• How composers produce some of the most pleasurable effects of listening to music by exploiting the way our brains make sense of the world

• Why we are so emotionally attached to the music we listened to as teenagers, whether it was Fleetwood Mac, U2, or Dr. Dre

• That practice, rather than talent, is the driving force behind musical expertise

• How those insidious little jingles (called earworms) get stuck in our head

Taking on prominent thinkers who argue that music is nothing more than an evolutionary accident, Levitin poses that music is fundamental to our species, perhaps even more so than language. A Los Angeles Times Book Award finalist, This Is Your Brain on Music will attract readers of Oliver Sacks, as it is an unprecedented, eye-opening investigation into an obsession at the heart of human nature.

(Excerpt from

天體的音樂 : 音樂, 科學和宇宙自然秩序 (The Music of the Spheres )

詹姆斯 (Jamie James)
online access from SuperStar Digital Library
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Monday, October 15, 2012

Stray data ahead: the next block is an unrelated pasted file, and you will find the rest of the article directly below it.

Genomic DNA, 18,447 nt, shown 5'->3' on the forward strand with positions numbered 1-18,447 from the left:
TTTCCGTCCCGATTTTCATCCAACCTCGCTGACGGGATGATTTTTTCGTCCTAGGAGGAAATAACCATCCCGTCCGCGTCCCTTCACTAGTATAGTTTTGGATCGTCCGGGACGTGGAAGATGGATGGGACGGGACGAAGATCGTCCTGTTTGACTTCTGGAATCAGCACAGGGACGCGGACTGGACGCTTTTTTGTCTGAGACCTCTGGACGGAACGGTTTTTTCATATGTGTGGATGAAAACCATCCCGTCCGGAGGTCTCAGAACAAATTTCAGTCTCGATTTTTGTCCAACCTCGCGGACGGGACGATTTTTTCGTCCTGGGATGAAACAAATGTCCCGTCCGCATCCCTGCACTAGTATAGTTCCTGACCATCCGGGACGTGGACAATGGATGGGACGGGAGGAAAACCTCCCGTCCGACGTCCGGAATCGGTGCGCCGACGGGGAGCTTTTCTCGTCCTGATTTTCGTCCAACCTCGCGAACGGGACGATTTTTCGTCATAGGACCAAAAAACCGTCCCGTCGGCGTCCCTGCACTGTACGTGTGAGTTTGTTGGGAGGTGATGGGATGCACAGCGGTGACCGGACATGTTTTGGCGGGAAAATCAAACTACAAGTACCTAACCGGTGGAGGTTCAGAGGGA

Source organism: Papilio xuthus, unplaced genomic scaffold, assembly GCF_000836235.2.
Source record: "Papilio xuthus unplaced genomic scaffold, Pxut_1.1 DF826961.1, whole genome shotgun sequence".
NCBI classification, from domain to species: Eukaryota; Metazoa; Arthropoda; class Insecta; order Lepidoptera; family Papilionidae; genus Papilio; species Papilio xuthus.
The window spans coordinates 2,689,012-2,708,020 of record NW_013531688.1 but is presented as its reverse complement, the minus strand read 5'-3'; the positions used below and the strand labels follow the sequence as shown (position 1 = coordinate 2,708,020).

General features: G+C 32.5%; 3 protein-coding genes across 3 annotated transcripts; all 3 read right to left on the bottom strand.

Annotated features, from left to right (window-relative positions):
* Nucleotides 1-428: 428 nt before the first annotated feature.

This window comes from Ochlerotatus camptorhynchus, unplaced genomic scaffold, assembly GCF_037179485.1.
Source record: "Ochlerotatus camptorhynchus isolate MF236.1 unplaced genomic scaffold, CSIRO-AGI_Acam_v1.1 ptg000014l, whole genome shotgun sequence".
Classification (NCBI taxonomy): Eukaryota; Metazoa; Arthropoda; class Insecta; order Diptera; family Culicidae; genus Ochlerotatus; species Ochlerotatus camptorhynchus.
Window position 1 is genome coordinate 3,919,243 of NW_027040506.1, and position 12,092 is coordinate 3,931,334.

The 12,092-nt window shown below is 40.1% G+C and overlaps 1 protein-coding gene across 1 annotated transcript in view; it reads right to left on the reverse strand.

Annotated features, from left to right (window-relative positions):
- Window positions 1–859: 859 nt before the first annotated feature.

Nobel Prize Women in Science: Their Lives, Struggles, and Momentous Discoveries

Sharon Bertsch McGrayne
online access from ProQuest Ebook Central
online access from EBSCOhost
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Examines the lives of 15 women who have won Nobel prizes or contributed to a Nobel prize-winning project, exploring the reasons for the disparity in the number of women being awarded the coveted and honored award. Takes a fresh perspective on the history of science through the lives of gifted female scientists.

(Excerpt from


莫言 著
online access from SuperStar Digital Library
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Monday, October 8, 2012

The Death and Life of Great American Cities

Jane Jacobs
online access from ProQuest Ebook Central